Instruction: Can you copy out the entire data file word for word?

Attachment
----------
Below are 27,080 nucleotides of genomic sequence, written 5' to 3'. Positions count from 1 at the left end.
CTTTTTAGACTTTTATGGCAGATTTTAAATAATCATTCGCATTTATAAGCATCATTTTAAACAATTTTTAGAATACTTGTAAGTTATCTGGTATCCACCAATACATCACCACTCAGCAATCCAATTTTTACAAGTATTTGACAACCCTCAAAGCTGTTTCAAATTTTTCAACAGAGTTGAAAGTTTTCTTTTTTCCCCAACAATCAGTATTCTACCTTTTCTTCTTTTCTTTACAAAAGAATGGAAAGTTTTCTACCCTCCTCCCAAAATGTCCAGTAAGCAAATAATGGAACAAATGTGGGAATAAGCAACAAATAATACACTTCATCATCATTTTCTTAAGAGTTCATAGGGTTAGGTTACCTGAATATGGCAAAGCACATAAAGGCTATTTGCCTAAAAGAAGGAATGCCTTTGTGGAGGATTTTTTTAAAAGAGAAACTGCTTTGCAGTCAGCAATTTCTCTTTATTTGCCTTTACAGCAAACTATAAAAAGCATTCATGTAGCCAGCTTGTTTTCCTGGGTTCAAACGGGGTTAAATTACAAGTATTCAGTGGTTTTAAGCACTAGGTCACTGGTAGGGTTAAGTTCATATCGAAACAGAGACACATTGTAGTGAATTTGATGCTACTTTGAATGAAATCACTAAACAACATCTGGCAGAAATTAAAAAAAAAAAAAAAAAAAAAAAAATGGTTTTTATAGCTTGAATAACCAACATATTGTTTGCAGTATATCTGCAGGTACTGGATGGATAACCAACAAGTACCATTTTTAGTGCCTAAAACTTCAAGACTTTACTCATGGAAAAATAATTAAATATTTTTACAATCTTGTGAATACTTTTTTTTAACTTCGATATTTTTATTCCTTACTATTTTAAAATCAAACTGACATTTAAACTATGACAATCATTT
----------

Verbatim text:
Below are 27,080 nucleotides of genomic sequence, written 5' to 3'. Positions count from 1 at the left end.
CTTTTTAGACTTTTATGGCAGATTTTAAATAATCATTCGCATTTATAAGCATCATTTTAAACAATTTTTAGAATACTTGTAAGTTATCTGGTATCCACCAATACATCACCACTCAGCAATCCAATTTTTACAAGTATTTGACAACCCTCAAAGCTGTTTCAAATTTTTCAACAGAGTTGAAAGTTTTCTTTTTTCCCCAACAATCAGTATTCTACCTTTTCTTCTTTTCTTTACAAAAGAATGGAAAGTTTTCTACCCTCCTCCCAAAATGTCCAGTAAGCAAATAATGGAACAAATGTGGGAATAAGCAACAAATAATACACTTCATCATCATTTTCTTAAGAGTTCATAGGGTTAGGTTACCTGAATATGGCAAAGCACATAAAGGCTATTTGCCTAAAAGAAGGAATGCCTTTGTGGAGGATTTTTTTAAAAGAGAAACTGCTTTGCAGTCAGCAATTTCTCTTTATTTGCCTTTACAGCAAACTATAAAAAGCATTCATGTAGCCAGCTTGTTTTCCTGGGTTCAAACGGGGTTAAATTACAAGTATTCAGTGGTTTTAAGCACTAGGTCACTGGTAGGGTTAAGTTCATATCGAAACAGAGACACATTGTAGTGAATTTGATGCTACTTTGAATGAAATCACTAAACAACATCTGGCAGAAATTAAAAAAAAAAAAAAAAAAAAAAAAATGGTTTTTATAGCTTGAATAACCAACATATTGTTTGCAGTATATCTGCAGGTACTGGATGGATAACCAACAAGTACCATTTTTAGTGCCTAAAACTTCAAGACTTTACTCATGGAAAAATAATTAAATATTTTTACAATCTTGTGAATACTTTTTTTTAACTTCGATATTTTTATTCCTTACTATTTTAAAATCAAACTGACATTTAAACTATGACAATCATTT